Publications by Author: Paul Froese

2013

Why do religious and political ideologies sometimes produce social and political conflict and other times co-mingle peacefully? The answer must consider both the content of competing ideologies along with the socio-political interests of their believers. In this case study of ideological competition in Central Asia, I show how both philosophical and material concerns explain why many Muslims, while openly retaining their religious-ethnic identity, became active members of an atheistic Community Party. This phenomenon did not occur amongst Christians who necessarily discarded, at least publicly, their religious identities when becoming Communists. So while religious and political conflict openly occurred in Communist societies which were predominantly Christian, many Muslims were able to accommodate their religious convictions with Soviet Communism. In the end, the creation of “Muslim Atheists” depended on not only socio-economic differences between Muslim and Christian societies but also theological differences between Muslim and Christian religions.

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2004

Under communism, the Russian religious landscape consisted mainly of two competitors – a severely repressed Russian Orthodox Church and a heavily promoted atheist alternative to religion called "scientific atheism". Under these circumstances, one might expect the rapid spread of religious disbelief. But the intensity of the atheist campaign originated from official mandate and not popular appeal. In turn, scientific atheism never inspired the Russian population and grew increasingly uninspired as Soviet officials created a monopoly "church" of scientific atheism in hopes of replacing persistent religious beliefs and practices. This paper is dedicated to explaining why communists could not successfully convert the masses to atheism. The findings provide evidence that systems of belief require more than simply the power of promotion and coercion to become accepted.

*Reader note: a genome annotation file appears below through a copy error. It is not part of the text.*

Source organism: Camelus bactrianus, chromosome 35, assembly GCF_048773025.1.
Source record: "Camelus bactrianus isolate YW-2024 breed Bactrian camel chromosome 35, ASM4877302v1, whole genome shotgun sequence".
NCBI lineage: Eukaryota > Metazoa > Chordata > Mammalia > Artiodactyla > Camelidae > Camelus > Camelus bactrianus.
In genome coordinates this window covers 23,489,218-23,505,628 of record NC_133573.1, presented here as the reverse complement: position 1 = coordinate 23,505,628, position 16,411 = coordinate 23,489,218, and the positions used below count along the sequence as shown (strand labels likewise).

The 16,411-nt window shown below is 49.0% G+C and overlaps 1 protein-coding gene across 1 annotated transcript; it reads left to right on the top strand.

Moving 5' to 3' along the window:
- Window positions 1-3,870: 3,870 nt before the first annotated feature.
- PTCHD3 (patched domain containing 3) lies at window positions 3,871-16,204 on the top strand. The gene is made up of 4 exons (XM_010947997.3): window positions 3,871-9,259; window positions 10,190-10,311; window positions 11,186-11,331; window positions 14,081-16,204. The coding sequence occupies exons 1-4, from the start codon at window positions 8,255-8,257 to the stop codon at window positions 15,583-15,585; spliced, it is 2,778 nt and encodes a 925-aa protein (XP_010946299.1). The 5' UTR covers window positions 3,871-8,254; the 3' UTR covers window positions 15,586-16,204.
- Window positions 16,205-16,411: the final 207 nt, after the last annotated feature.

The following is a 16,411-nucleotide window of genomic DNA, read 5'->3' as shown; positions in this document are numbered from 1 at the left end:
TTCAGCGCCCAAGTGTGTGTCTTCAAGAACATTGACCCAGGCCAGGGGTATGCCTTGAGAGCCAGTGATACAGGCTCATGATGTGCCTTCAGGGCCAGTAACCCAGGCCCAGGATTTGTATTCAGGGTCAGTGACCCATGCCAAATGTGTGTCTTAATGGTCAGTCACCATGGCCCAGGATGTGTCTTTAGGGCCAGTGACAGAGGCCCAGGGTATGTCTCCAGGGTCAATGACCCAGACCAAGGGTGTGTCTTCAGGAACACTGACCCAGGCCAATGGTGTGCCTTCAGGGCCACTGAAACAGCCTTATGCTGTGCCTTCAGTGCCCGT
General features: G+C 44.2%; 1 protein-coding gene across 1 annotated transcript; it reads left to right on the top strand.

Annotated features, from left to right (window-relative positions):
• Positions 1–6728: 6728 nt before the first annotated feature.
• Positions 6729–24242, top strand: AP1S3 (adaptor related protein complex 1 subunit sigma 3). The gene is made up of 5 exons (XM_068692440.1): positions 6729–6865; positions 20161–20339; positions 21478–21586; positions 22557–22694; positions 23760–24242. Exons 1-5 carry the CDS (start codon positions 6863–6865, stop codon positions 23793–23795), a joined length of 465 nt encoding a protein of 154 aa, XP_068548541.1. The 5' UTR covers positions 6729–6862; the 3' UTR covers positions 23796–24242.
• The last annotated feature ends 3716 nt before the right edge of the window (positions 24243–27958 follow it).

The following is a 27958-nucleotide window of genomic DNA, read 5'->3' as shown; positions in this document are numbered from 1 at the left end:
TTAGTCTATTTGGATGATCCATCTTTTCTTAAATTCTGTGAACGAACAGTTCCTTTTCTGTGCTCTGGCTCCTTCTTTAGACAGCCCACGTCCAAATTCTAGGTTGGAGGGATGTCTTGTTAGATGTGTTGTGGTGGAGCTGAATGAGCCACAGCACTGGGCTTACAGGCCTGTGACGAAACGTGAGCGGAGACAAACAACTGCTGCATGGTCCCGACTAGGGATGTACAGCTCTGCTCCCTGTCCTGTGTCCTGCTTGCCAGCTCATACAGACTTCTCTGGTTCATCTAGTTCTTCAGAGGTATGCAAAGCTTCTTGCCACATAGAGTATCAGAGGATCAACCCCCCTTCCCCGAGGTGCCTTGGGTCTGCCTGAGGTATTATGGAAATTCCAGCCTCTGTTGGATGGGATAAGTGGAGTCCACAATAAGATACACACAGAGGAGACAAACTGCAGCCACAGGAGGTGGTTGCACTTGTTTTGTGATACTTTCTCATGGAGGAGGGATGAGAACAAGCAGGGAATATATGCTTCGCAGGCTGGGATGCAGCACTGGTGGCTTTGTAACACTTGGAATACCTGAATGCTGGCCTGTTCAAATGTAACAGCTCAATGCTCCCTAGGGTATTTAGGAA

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Social scientists often explain religious effects in terms of religious group affiliations. Typically, researchers identify religious groups by denomination or some broader popular categorization, such as "fundamentalist," or "evangelical." To better capture religious differences, Steensland et al. (2000) propose an intricate classification of American denominations which takes into account the theology and historical development of various American religious traditions. In response, we propose to replace the reliance on indirect denominational and other group membership as inferential measures of religiousness with a more appropriate direct measure: conceptions of God. This simple measure predicts church attendance rates, belief in biblical literalism, party identification, abortion attitudes, and sexual morality attitudes. In addition, this indicator provides a means to understand variation within religious traditions. God?s character proves the most straightforward way to describe religious differences and the most efficient way to demonstrate how religion impacts the world.

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